Wednesday, 24 August 2011

Genes Reunited adds military records

From Genes Reunited (


To coincide with the 97th anniversary of the outbreak of WW1, UK family history site Genes Reunited have released a variety of military records.

From today people interested in tracking down their ancestors from WW1 and the Second Anglo-Boer War 1899 - 1902 can visit and search the latest records listed below:

- Royal Naval Officers' Medal Roll 1914-1920
- New Zealand WWI Soldiers, an index of 288,526 both male and female service personnel from 1914- 1919
- Soldiers Died in the Great War 1914-1919
- Records containing over 258,800 names of the men and women who fought during the Second Anglo-Boer War 1899-1902

The Royal Naval Officers' records contain the complete WW1 Campaign Medal Rolls from 1914 - 1920 for 53,000 Royal Navy Officers. The transcriptions include the service details for Officers killed in action and those who died of wounds during WW1, in many cases they also contain post WW1 deaths and some WW2 deaths.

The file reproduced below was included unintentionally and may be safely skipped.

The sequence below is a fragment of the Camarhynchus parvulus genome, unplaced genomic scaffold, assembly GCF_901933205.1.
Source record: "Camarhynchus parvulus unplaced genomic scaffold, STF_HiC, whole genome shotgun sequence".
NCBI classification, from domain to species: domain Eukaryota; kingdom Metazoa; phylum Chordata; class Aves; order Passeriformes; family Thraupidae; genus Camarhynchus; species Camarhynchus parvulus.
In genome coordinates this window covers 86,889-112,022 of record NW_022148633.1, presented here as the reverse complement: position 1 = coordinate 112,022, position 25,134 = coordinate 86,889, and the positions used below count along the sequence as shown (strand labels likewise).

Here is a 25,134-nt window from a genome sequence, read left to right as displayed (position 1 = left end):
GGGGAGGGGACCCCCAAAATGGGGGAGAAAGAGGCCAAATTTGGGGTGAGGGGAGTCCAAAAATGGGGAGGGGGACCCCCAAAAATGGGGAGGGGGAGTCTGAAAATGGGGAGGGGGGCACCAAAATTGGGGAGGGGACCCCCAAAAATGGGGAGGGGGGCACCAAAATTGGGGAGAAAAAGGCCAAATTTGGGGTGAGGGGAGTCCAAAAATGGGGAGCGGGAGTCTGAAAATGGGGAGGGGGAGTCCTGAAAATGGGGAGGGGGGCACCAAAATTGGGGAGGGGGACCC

Another great resource for family historians are the recently added Soldiers Died in the Great War 1914-1919 records which include 703, 806 soldiers. The records contain soldiers who were killed in action, died of wounds, died of disease or other natural/accidental causes and those recorded as missing presumed dead.

Now that the records are available online, has discovered the famous poet, Wilfred Owen in the Soldiers Died in the Great War 1914-1919 records. The record states his full name, Wilfred Edward Salter Owen and describes how he was part of the 5th Battalion of the Manchester Regiment. The record details that he was killed in action on the 4th November 1918.

The newly added military records are available online at and can be viewed on a pay per view basis or Platinum members can choose to add on one or more of the record sets to their package at a low cost.

Rhoda Breakell, Head of Genes Reunited comments: "These military records are an important resource for family historians and we are thrilled to be adding to our continually growing military record collection."


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